Medical Device Daily Washington Editor
Preventive care is one of the cornerstones of healthcare savings in the major healthcare overhaul bills now floating around on Capitol Hill, but the prospects for savings derived from such services is far from certain. The connected question of comparative effectiveness (CE) research is a major policy flashpoint, but it seems unlikely that either field of endeavor will generate information that is useful from a policymaking perspective anytime soon.
The most recent development in this picture is an Aug. 7 report filed by the Congressional Budget Office, which offered a dour take on the subject of the value of preventive care. CBO's report states that while researchers have conducted a number of studies, the overall evidence hints that "for most preventive services, expanded utilization leads to higher, not lower medical spending overall."
One of the primary drivers of this dynamic, according to CBO, is the fact that in order for such care "to avert one case of acute illness, it is usually necessary to provide preventive care services to many patients, most of whom would not have suffered that illness anyway." Noting that the aggregate cost of inexpensive preventive services can add up quickly, the CBO report states that it is difficult to refine the target population for a number of reasons.
The CBO report cites an article appearing in the Feb. 14, 2008, edition of the New England Journal of Medicine, which looked into a database on preventive care. The authors of the analysis concluded that only 20% of the services in the database "saved money while the rest add to costs." Another study cited by CBO, which was published in the July 28, 2008, edition of Circulation, concluded that the use of cholesterol statins and routine blood pressure monitoring would generate enough savings to offset only 10% of the cost of the preventive care.
CBO notes that the situation "is not unique to preventive services" inasmuch as the study appearing in NEJM suggests that costs go up and outcomes go down on a number of treatments, including surgery on men older than 70 with new diagnoses of prostate cancer as compared to watchful waiting. The prevailing view on the question of whether to aggressively treat high levels of prostate-specific antigen has oscillated several times in the past decade and a half.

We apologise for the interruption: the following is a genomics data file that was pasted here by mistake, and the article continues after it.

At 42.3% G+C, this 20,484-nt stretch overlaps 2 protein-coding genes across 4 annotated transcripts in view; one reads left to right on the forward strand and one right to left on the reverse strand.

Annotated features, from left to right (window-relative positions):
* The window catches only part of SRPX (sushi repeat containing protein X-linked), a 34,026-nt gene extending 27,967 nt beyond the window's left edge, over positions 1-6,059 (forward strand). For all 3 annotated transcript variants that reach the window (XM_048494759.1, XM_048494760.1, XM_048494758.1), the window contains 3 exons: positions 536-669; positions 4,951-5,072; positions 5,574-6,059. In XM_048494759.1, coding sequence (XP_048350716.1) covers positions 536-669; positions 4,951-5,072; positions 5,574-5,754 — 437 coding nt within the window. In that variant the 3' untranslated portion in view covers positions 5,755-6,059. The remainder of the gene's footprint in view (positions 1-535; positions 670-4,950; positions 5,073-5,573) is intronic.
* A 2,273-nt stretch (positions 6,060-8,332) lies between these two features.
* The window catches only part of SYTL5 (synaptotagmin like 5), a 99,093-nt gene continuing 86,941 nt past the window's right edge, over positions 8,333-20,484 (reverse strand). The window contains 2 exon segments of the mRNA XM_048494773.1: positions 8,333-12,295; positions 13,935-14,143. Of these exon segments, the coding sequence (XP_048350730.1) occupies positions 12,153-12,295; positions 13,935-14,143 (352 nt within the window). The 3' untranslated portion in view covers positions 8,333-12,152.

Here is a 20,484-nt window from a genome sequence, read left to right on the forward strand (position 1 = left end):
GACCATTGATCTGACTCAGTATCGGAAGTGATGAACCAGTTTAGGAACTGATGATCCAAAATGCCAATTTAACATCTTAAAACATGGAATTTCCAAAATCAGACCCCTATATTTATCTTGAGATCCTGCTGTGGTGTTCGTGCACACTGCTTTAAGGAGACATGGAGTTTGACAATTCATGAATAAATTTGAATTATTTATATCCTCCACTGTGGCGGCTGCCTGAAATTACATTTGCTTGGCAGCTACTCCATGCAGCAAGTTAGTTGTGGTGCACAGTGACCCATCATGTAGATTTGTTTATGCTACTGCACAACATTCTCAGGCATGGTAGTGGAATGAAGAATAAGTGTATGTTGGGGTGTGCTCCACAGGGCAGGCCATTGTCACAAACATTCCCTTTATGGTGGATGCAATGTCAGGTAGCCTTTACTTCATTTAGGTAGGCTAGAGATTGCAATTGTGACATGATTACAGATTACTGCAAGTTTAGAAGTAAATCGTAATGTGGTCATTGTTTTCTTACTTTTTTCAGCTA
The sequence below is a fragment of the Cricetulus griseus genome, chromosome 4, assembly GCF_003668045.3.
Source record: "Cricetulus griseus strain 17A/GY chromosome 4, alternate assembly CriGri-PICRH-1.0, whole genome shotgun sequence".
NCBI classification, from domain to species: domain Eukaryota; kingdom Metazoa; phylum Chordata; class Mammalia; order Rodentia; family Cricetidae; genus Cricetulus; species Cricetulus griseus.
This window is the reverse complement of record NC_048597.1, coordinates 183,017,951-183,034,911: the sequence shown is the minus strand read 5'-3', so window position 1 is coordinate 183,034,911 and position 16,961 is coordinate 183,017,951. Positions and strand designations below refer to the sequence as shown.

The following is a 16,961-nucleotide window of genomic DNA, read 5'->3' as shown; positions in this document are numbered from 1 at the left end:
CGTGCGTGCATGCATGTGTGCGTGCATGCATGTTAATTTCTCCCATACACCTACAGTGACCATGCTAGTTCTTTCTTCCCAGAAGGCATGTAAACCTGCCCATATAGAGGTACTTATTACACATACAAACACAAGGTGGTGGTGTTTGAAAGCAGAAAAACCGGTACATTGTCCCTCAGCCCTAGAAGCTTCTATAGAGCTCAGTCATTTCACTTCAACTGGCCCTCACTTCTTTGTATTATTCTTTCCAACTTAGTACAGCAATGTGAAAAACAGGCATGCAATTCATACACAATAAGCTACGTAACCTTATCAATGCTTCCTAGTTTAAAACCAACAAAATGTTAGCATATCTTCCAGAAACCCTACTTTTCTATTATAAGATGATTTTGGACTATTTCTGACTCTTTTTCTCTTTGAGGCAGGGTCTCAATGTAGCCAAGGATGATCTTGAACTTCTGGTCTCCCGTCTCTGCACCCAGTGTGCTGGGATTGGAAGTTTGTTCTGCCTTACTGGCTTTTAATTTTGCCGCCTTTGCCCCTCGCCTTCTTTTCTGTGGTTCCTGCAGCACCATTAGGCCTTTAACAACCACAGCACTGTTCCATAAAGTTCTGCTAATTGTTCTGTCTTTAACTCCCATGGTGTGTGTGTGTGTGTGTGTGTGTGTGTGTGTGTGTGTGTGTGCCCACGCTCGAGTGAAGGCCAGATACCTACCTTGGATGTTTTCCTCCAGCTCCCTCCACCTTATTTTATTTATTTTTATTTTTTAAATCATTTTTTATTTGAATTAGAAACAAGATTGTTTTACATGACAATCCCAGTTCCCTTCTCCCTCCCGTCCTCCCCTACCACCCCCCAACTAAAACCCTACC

CBO states that taxpayer-funded preventive services are likely to pay for services that private payers are already providing, leading to needless expenditures. However, the rate of churn of enrollees in health plans means that private payers usually pay only for services that have a short turn-around "because the initial insurers may not be the ones to realize" the benefit of a preventive service that offers no benefit for several years. And of course, some preventive care tends to boost longevity and hence produce a patient down the road who struggles with a condition that is yet more expensive.
CBO states that the net effect of public payment for preventive care is likely to be that outcomes improve while costs balloon. However, the document notes that CBO will in the future examine the cost impact of preventive services "on a case-by-case basis."
FDA details warning letter program
FDA commissioner Margaret Hamburg, MD, reported last week that the agency would roll out a new warning letter program, and some of the details have emerged via the Federal Register.
According to the Aug. 11 edition of FR, the program will commence Sept. 15 and run 18 months, at which time "FDA will evaluate this program and decide whether to continue it with or without adjustments." However, the announcement makes no mention of the formal warning letter close-out process mentioned by Hamburg at an appearance hosted by the Food and Drug Law Institute (Washington) last week (Medical Device Daily, Aug. 7, 2009).
The FR notice confirms Hamburg's remarks that the agency expects to hear from industry within 15 days of the issuance of a 483 and that FDA "will not ordinarily delay the issuance of a warning letter" to review a 483 that comes in after 15 days. Warning letters are expected to note the contents of responses to 483s that arrive within 15 days, but responses that are late will not "routinely" be covered in a warning letter.
FDA also indicates that it has no interest in responses to 483s that are strung out over time. The FR notice states that the agency has in the past delayed issuing warning letters "while these responses are reviewed and addressed," but the agency is said to be of the view that "timely issuance of a warning letter should help to achieve prompt voluntary compliance."
Docs snared for unapproved botox
The convergence of vanity and money has always produced otherworldly outcomes and a recent prosecution by the Department of Justice has yielded guilty pleas by five physicians, an administrator and a supervisory nurse for their use of an unapproved version of botulinum toxin.
According to an Aug. 11 statement, the Plastic Surgery Group (Albany, New York) "misled about 150 patients who believed they were being treated with FDA-approved Botox" but instead received Tri-Toxin, made by Toxin Research International (TRI; Tucson, Arizona). TRI was shut down several years ago and its principals were sentenced to jail terms in January 2006 for selling the knock-off Botox product to hundreds of doctors.
DoJ states that the surgical practice had the Tri-Toxin on hand in February 2004 when the decision was made to substitute the product for Botox despite continually promoting the cosmetic surgical procedure as involving the use of Botox. The illicit substitution is said to have continued only through the end of the year, but the statement does not indicate how DoJ and FDA's Office of Criminal Investigations uncovered the fraud.
Mark McCarty, 703-268-5690; email@example.com